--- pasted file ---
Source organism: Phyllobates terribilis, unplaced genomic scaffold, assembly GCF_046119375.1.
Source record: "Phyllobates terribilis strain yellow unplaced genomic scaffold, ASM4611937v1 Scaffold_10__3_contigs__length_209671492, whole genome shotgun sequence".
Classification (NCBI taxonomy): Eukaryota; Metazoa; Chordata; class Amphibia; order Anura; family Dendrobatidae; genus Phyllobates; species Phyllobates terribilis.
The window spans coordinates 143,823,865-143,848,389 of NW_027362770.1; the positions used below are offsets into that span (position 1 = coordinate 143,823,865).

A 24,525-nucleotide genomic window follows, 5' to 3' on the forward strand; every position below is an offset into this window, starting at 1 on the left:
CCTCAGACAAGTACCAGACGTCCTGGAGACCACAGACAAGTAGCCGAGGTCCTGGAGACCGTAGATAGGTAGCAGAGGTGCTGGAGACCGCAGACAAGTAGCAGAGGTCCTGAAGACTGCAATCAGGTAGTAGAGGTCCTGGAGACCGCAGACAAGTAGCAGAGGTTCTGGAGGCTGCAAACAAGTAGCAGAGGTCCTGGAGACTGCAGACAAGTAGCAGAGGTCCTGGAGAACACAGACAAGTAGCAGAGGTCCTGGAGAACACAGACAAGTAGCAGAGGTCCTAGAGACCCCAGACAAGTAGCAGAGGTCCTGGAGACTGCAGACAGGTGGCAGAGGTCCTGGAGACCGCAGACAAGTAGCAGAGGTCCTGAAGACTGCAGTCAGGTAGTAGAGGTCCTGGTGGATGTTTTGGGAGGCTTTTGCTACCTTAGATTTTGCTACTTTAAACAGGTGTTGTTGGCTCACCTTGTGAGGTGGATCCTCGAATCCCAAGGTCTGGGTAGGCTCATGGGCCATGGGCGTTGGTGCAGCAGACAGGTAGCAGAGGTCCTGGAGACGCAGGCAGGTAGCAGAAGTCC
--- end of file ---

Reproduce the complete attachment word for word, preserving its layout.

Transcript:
Source organism: Phyllobates terribilis, unplaced genomic scaffold, assembly GCF_046119375.1.
Source record: "Phyllobates terribilis strain yellow unplaced genomic scaffold, ASM4611937v1 Scaffold_10__3_contigs__length_209671492, whole genome shotgun sequence".
Classification (NCBI taxonomy): Eukaryota; Metazoa; Chordata; class Amphibia; order Anura; family Dendrobatidae; genus Phyllobates; species Phyllobates terribilis.
The window spans coordinates 143,823,865-143,848,389 of NW_027362770.1; the positions used below are offsets into that span (position 1 = coordinate 143,823,865).

A 24,525-nucleotide genomic window follows, 5' to 3' on the forward strand; every position below is an offset into this window, starting at 1 on the left:
CCTCAGACAAGTACCAGACGTCCTGGAGACCACAGACAAGTAGCCGAGGTCCTGGAGACCGTAGATAGGTAGCAGAGGTGCTGGAGACCGCAGACAAGTAGCAGAGGTCCTGAAGACTGCAATCAGGTAGTAGAGGTCCTGGAGACCGCAGACAAGTAGCAGAGGTTCTGGAGGCTGCAAACAAGTAGCAGAGGTCCTGGAGACTGCAGACAAGTAGCAGAGGTCCTGGAGAACACAGACAAGTAGCAGAGGTCCTGGAGAACACAGACAAGTAGCAGAGGTCCTAGAGACCCCAGACAAGTAGCAGAGGTCCTGGAGACTGCAGACAGGTGGCAGAGGTCCTGGAGACCGCAGACAAGTAGCAGAGGTCCTGAAGACTGCAGTCAGGTAGTAGAGGTCCTGGTGGATGTTTTGGGAGGCTTTTGCTACCTTAGATTTTGCTACTTTAAACAGGTGTTGTTGGCTCACCTTGTGAGGTGGATCCTCGAATCCCAAGGTCTGGGTAGGCTCATGGGCCATGGGCGTTGGTGCAGCAGACAGGTAGCAGAGGTCCTGGAGACGCAGGCAGGTAGCAGAAGTCC